Movement disorder clinic brings hope to patients
For New Mexico residents suspected of having conditions such as Parkinson’s disease or other movement disorders, seeing a specialist for diagnosis and treatment often means months of waiting.
Santa Fe resident Jamie Koch learned in 2017 he had Parkinson’s disease. When that happened, he found out that in New Mexico, monthslong waits for a specialist to confirm a diagnosis are common and that surrounding states such as Colorado, Arizona, Texas and Oklahoma all had movement disorder centers, but New Mexico did not.
The former University of New Mexico regent received treatment and is battling his disorder, but he didn’t want other people to have to wait months just because they couldn’t find a way to obtain immediate treatment. Using the knowledge he had as a former state legislator and former state Democratic Party chairman, Koch and other advocates successfully petitioned the Legislature to ensure that more New Mexicans could receive the treatment they need.
Now, because of funding from the Legislature and support from Gov. Michelle Lujan Grisham, UNM Health Sciences Center will become better equipped to treat Parkinson’s and other conditions — Huntington’s disease, dystonia, ataxia, restless legs syndrome and more — through a comprehensive movement disorder center. The complex could be up and running by late summer or early fall 2020.
In 2018, the Legislature passed a memorial urging UNM Health Sciences Center to explore the creation of a movement disorders center. This year came funding to design and build what will be a 16,000-square-foot center, all with bipartisan support. The state spending bill set aside some $3.5 million for the project, with UNM pledging to match those dollars.
Currently, patients who believe they might have certain conditions get on a six- to nine-month waiting list, unless they have the time or money to travel to see specialists in other states. Follow-up appointments also can take months. Because these conditions are progressive, the sooner the treatment begins, the sooner the symptoms can be stalled.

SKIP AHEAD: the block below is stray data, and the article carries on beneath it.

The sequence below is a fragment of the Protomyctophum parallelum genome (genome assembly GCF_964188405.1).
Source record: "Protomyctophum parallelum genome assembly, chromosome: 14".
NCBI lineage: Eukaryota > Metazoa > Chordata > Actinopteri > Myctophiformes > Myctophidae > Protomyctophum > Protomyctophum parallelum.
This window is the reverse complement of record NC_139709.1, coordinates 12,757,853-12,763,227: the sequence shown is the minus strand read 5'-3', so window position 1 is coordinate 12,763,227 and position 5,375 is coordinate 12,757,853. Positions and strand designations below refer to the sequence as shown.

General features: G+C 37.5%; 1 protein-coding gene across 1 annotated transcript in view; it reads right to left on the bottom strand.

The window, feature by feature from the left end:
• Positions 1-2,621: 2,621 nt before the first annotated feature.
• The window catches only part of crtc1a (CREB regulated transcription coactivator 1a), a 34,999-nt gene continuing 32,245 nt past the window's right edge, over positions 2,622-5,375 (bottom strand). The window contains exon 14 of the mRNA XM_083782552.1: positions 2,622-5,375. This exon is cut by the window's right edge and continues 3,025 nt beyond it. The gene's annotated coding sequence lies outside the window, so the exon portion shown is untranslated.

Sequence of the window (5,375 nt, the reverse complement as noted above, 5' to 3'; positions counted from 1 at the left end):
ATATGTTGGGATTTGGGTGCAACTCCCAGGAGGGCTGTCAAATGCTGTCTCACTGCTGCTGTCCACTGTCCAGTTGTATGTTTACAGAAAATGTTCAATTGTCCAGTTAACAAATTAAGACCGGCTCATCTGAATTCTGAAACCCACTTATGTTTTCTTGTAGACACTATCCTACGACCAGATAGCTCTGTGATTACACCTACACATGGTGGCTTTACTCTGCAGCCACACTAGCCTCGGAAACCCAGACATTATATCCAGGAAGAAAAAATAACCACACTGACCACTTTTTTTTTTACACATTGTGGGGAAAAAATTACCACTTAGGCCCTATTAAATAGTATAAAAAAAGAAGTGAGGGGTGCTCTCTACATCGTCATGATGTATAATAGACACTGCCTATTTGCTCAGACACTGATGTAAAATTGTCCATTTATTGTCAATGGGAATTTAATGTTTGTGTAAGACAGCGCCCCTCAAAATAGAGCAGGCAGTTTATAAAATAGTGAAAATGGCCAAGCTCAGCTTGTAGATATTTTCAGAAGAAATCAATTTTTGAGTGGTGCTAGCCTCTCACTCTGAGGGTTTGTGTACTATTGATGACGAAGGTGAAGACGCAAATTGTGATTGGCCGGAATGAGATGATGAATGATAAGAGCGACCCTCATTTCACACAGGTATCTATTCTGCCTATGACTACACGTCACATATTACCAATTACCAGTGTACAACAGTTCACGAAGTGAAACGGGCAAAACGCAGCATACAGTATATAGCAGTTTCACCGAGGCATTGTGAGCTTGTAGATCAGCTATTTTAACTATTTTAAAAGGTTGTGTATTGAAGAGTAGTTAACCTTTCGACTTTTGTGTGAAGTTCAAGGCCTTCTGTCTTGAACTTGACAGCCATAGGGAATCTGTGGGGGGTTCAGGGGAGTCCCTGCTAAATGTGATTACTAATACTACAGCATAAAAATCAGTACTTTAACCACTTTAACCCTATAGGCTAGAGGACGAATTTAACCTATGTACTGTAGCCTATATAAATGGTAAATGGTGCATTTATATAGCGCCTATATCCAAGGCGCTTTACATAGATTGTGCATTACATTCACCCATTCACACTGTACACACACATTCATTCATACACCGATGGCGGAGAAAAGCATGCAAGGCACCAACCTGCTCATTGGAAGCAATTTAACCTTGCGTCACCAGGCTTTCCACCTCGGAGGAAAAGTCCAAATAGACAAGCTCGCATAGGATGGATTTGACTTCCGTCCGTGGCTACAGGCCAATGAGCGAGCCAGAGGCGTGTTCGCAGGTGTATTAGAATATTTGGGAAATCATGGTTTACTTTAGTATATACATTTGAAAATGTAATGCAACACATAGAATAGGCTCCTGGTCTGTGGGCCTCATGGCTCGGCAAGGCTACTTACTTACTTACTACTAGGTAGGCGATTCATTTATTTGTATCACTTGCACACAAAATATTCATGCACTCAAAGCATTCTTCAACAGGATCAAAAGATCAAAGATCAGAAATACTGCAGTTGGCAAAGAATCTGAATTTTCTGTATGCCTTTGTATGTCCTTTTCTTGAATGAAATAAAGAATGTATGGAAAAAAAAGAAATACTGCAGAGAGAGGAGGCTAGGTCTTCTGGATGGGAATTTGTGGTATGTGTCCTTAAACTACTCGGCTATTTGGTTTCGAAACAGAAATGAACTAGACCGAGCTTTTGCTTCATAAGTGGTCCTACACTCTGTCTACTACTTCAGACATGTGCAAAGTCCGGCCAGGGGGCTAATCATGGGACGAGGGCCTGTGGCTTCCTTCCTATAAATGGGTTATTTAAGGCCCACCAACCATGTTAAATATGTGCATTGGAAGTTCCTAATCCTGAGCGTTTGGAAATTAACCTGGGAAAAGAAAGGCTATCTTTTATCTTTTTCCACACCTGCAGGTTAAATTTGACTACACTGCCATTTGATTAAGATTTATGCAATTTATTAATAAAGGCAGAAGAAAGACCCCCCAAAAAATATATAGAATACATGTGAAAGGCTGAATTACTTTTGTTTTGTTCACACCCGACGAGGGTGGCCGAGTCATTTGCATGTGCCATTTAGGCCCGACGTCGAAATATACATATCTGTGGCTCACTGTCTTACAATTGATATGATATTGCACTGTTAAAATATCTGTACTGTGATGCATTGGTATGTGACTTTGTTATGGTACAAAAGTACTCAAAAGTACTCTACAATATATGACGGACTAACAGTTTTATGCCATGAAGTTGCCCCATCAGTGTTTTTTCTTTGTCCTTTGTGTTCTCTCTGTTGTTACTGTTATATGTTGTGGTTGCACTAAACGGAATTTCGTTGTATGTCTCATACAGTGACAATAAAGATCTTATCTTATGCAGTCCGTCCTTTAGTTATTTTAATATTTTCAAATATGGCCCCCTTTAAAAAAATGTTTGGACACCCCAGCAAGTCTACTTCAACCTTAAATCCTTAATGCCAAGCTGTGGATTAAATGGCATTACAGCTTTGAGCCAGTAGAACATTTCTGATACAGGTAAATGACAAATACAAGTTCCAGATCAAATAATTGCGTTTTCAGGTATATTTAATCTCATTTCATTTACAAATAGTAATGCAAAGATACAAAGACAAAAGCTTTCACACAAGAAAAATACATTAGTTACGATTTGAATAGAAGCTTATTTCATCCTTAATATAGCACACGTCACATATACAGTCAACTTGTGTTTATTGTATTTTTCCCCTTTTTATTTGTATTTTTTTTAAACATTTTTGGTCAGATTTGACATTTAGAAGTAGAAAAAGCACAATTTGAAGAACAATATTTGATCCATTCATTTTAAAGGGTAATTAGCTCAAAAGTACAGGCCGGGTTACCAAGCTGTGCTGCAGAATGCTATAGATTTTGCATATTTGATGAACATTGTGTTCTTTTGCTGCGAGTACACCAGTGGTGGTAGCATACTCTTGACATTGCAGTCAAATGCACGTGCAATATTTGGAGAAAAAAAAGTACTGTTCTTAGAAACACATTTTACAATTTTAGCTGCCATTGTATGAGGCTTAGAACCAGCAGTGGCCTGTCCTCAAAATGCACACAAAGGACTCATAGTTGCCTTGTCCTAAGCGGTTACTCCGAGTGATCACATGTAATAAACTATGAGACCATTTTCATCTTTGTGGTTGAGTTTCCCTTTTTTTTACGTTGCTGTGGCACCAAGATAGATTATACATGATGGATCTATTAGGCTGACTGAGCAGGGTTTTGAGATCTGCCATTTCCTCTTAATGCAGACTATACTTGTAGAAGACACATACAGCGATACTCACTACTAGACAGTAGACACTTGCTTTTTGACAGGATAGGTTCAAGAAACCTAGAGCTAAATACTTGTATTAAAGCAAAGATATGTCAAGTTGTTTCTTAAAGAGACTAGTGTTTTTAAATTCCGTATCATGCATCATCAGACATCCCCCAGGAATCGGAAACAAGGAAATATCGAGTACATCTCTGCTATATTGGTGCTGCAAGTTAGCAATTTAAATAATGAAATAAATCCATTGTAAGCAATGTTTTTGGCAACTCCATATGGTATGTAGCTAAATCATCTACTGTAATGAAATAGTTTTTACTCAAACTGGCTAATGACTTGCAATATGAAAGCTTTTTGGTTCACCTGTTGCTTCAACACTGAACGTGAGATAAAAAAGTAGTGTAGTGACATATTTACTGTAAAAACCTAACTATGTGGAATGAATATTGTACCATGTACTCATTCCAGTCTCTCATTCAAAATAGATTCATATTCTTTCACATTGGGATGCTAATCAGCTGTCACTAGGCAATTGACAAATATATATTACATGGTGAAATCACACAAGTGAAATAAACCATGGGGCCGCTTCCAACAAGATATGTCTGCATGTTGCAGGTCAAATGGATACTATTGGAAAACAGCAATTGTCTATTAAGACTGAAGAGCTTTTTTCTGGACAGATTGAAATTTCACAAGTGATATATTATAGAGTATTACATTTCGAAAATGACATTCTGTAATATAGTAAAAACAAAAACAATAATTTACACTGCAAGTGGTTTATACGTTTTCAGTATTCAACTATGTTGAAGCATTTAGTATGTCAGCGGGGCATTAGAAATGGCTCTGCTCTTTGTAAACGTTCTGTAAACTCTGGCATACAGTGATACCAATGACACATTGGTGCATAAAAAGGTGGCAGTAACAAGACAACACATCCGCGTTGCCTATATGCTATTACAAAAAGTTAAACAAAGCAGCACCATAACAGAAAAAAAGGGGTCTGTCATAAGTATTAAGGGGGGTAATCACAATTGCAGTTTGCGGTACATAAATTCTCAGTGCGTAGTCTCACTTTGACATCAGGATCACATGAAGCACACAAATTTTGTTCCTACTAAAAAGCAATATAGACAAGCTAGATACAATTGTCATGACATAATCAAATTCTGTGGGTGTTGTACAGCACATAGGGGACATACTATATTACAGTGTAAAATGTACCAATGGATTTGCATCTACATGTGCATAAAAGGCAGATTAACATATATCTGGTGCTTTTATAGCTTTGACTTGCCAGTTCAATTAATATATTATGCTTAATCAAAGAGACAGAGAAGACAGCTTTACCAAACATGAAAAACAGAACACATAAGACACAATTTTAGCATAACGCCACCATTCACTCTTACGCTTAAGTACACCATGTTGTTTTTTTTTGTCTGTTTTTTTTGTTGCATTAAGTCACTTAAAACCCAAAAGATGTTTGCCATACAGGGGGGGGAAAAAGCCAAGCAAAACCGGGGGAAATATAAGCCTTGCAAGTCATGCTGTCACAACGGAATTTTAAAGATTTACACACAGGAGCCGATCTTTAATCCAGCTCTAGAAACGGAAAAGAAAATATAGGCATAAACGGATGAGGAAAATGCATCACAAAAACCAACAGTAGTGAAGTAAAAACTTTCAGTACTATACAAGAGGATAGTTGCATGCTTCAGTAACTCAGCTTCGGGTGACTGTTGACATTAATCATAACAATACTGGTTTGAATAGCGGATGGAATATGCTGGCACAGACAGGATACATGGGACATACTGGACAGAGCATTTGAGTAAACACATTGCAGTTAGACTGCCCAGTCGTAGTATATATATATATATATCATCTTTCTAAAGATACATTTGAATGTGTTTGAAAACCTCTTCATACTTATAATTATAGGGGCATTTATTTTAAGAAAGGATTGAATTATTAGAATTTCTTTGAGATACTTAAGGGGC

In a center dedicated to treating these conditions, resources will be consolidated. A center also can attract new practitioners; right now New Mexico has only about three movement disorder specialists and a possible patient roster of 10,000. Koch, in his letter advocating for the center, believes that number is just a baseline and that many more patients live in the state. The 10,000-patient number “does not include those persons who are treated by private practitioners since they do not report to the data base; thus, the potential number of Parkinson’s and other movement disorder persons to use the center will be significantly higher,” Koch wrote.
Not only will a center dedicated to treating such disorders be able to attract grant money; with it, patients can participate in clinical trials, perhaps leading to cures. This center, the joint project of so many, will mean a better outcome for ailing New Mexicans, less stress on their families and hope for lives conducted with reduced pain and suffering.
All involved in finding the money and getting this legislation passed — and soon, the clinic built and operating — deserve our gratitude.
An editorial published Thursday (“On Guadalupe Street, fighting spirit needs a hand,” Our View, April 18) had the incorrect date for the opening of the New Mexico School for the Arts in the former Sanbusco Market Center. The campus will open in fall 2019, not fall 2020 as the editorial incorrectly stated.